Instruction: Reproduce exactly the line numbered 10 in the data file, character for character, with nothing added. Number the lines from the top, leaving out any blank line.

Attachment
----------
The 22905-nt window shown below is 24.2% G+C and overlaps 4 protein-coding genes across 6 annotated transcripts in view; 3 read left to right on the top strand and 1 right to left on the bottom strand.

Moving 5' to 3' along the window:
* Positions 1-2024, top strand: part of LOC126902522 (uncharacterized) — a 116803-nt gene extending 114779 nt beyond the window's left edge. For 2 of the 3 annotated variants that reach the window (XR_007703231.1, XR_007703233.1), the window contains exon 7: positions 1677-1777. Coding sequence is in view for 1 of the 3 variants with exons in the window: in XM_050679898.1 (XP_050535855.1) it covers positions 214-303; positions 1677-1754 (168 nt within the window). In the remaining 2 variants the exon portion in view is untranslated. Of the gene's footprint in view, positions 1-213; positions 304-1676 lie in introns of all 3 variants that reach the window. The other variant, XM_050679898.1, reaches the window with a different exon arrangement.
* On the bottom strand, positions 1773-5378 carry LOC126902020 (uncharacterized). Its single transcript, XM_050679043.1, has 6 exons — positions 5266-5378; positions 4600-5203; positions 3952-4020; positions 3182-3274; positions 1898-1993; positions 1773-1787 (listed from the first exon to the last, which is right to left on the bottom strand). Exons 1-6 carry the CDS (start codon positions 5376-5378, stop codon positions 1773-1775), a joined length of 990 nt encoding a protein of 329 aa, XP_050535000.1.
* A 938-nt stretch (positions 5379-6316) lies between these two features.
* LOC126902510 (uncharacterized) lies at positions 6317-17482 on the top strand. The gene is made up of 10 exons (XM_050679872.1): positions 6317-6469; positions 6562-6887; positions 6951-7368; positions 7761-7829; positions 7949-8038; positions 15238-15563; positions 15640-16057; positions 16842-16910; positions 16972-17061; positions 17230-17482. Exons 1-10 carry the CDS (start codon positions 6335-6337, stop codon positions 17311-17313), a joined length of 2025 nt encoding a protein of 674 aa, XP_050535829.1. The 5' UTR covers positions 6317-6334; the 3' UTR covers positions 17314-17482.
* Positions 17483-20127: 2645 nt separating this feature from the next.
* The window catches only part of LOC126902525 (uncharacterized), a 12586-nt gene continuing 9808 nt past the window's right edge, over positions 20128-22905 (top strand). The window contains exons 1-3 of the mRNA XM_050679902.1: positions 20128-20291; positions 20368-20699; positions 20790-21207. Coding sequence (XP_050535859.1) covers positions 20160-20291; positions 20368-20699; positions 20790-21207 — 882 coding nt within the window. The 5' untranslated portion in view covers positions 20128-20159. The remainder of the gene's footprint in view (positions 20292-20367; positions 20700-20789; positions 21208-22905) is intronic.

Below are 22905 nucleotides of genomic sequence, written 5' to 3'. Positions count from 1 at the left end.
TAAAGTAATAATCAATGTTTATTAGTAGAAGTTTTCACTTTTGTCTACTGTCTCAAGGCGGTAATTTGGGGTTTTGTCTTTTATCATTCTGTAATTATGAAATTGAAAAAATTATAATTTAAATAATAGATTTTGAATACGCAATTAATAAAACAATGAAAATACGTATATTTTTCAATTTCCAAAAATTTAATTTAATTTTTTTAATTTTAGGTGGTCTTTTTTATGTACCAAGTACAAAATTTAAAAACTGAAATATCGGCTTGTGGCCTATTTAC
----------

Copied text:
TAAAGTAATAATCAATGTTTATTAGTAGAAGTTTTCACTTTTGTCTACTGTCTCAAGGCGGTAATTTGGGGTTTTGTCTTTTATCATTCTGTAATTATGAAATTGAAAAAATTATAATTTAAATAATAGATTTTGAATACGCAATTAATAAAACAATGAAAATACGTATATTTTTCAATTTCCAAAAATTTAATTTAATTTTTTTAATTTTAGGTGGTCTTTTTTATGTACCAAGTACAAAATTTAAAAACTGAAATATCGGCTTGTGGCCTATTTAC